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Southern Historical Society Papers, Volume 30. (ed. Reverend J. William Jones), Treatment and exchange of prisoners. (search)
historian against the South, who has written about the war, said in the Atlantic Monthly of this year: Few who have looked into the history can doubt that the Union originally was, and was generally taken by the parties to it to be, a compact, dissoluble, perhaps most of them would have said, at pleasure, dissoluble certainly on breach of the articles of the Union. And that liberal and cultured statesman and writer, Mr. Charles Francis Adams, of Boston, in an address delivered by him in June last in Chicago (whilst as we understand him, not conceding the right of secession to exist in 1861), said, quoting from Donn Piet's Life of General George H. Thomas, as follows: To-day no impartial student of our constitutional history can doubt for a moment that each State ratified the form of government submitted in the firm belief that at any time it could withdraw there-from. With our quondam enemies thus telling the world that we had the right to do what we tried to do, and only
Southern Historical Society Papers, Volume 30. (ed. Reverend J. William Jones), chapter 1.11 (search)
ed to the bureau by one familiar with the subject: It is to be regretted that the very interesting historical account of the South Carolina College Cadets, written by Lieutenant Iredell Jones, and published in the News and Courier, December 19, 1901, could not have been made complete. Upon the refusal of Governor Pickens to muster into service the company of South Carolina Cadets, of which Professor Charles S. Venable was captain, many of the students, when the college closed after the June examinations (1861), went to the front and joined themselves to other South Carolina companies then in service in Virginia. Among these was Lieutenant Jones, who was subsequently wounded at the battle of First Manassas, and so was unable to return to college when the exercises were resumed in October, 1861. His absence from college at that time furnishes a sufficient reason for his not having a more familiar knowledge of that company to which he refers as Company No. 3. In October, 186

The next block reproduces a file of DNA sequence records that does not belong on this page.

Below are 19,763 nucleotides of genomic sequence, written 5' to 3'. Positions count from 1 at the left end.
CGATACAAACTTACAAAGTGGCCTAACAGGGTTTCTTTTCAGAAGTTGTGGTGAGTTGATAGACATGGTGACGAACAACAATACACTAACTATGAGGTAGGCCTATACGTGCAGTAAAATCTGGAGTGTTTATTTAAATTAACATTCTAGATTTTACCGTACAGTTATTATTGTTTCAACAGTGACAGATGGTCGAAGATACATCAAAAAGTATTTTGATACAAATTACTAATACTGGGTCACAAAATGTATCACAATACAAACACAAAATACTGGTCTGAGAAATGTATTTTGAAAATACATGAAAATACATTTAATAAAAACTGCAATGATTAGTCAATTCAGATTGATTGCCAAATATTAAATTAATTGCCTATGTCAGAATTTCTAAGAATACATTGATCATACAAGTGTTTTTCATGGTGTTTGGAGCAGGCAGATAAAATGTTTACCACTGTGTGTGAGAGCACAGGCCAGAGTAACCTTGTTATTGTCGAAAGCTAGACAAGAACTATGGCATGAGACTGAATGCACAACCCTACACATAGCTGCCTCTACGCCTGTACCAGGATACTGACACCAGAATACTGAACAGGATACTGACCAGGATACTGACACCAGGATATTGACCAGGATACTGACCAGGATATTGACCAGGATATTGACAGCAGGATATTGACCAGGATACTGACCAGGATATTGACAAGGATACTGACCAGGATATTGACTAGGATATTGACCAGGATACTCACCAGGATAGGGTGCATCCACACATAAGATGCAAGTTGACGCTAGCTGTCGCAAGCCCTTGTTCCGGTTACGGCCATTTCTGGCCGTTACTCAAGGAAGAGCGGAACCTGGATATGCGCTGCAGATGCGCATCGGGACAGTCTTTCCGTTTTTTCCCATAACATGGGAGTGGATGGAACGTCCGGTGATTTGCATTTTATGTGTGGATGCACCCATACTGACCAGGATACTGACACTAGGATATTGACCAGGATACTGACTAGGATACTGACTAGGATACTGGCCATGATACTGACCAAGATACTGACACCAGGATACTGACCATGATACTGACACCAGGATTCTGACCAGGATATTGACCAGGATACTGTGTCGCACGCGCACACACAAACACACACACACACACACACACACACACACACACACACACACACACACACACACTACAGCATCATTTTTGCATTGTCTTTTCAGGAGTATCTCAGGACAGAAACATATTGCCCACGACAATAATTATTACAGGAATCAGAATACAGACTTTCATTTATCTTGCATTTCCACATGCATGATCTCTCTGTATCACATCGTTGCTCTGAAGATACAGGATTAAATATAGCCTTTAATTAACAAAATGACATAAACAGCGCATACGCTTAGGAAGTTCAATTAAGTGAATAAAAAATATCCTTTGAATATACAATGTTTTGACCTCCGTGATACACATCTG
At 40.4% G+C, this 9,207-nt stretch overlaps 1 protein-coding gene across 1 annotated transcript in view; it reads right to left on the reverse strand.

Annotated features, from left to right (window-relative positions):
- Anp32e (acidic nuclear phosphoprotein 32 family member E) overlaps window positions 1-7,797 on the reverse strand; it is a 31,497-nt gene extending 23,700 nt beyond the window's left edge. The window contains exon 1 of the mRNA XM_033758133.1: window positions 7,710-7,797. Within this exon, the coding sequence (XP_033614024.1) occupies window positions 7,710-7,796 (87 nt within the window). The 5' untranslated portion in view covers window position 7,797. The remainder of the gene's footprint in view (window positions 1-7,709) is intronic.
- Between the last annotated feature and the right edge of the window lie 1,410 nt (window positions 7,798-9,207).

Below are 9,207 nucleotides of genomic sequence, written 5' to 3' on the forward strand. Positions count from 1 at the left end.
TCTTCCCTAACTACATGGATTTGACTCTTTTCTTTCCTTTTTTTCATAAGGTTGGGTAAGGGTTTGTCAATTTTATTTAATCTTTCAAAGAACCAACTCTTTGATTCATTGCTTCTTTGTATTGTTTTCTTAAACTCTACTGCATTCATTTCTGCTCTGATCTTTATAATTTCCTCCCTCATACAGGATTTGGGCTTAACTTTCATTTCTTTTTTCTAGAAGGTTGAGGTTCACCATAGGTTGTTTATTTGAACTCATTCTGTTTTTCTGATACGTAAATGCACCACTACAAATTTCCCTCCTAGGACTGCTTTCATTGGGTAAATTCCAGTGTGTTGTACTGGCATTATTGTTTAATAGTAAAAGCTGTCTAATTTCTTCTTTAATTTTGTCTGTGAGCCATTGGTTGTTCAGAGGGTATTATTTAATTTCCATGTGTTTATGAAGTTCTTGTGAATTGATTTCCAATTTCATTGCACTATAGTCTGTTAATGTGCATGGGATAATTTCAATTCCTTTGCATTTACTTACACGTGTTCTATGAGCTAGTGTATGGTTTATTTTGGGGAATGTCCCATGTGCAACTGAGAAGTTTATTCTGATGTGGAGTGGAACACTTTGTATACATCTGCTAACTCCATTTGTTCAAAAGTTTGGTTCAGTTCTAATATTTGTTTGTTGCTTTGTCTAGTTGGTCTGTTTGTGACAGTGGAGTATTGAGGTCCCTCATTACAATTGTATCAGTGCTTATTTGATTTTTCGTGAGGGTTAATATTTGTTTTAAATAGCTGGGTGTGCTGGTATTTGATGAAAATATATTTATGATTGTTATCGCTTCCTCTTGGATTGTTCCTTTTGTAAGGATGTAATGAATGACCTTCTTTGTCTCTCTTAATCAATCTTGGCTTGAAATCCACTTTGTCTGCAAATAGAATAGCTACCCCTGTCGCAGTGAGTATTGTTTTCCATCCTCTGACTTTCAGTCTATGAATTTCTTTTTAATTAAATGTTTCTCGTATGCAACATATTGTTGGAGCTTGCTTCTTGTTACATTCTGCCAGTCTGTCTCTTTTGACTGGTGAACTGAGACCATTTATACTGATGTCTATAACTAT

Southern Historical Society Papers, Volume 30. (ed. Reverend J. William Jones), chapter 1.23 (search)
was attached to him by the comradeship of arms, by my respect for his intellect and by my warm love for his genuine, manly, true character, and I explained to him my projected movement. He said it would not do. I'm going to Lynchburg, said he, and as soon as I smash up Mr. Hunter's little tea party, I'm going to Washington myself. You'll put all that out, so you musn't try it until I come back. He then directed me to move to Staunton and watch the Valley until he got there. By the last of June he came back. I was assigned to the cavalry brigade of General William E. Jones, who had been killed at Mount Hope Church on Hunter's advance. We began our movement down the Valley from Staunton, Ransom's Cavalry Division on the roads right and left of the Valley pike and the infantry and artillery on the macademized road between them. Between Winchester and Martinsburg, Early divided his forces, directing Johnson's Cavalry and Rodes' Brigade of Ramseur's Division, under Early himself,
Southern Historical Society Papers, Volume 30. (ed. Reverend J. William Jones), Refused to burn it. [from the Richmond, Va., Dispatch, April 27, 1902.] (search)
ice as a private on the Confederate side, April 17, 1861. He was successively first leutenant, captain, lieutenant-colonel of infantry, and colonel of the Twenty-first Virginia Cavalry. He was wounded three times. In 1866 he was elected Professor of Latin in the University of Virginia and entered upon his duties in 1867. His service has been continuous. His admirers and friends propose to signalize the date of his retirement by some tribute of respect to be bestowed on the 18th of next June, during the commencement exercises. Just what form this tribute will take and the details in connection with it, are facts as yet not fully determined. Refused to burn Chambersburg. Perhaps the event in the Colonel's life which his friends will remember with most pleasure is his courageous refusal to make war on helpless women and children at Chambersburg, Pa. When his commanding general ordered him to apply the torch to that town, he promptly and firmly declined to obey the order. H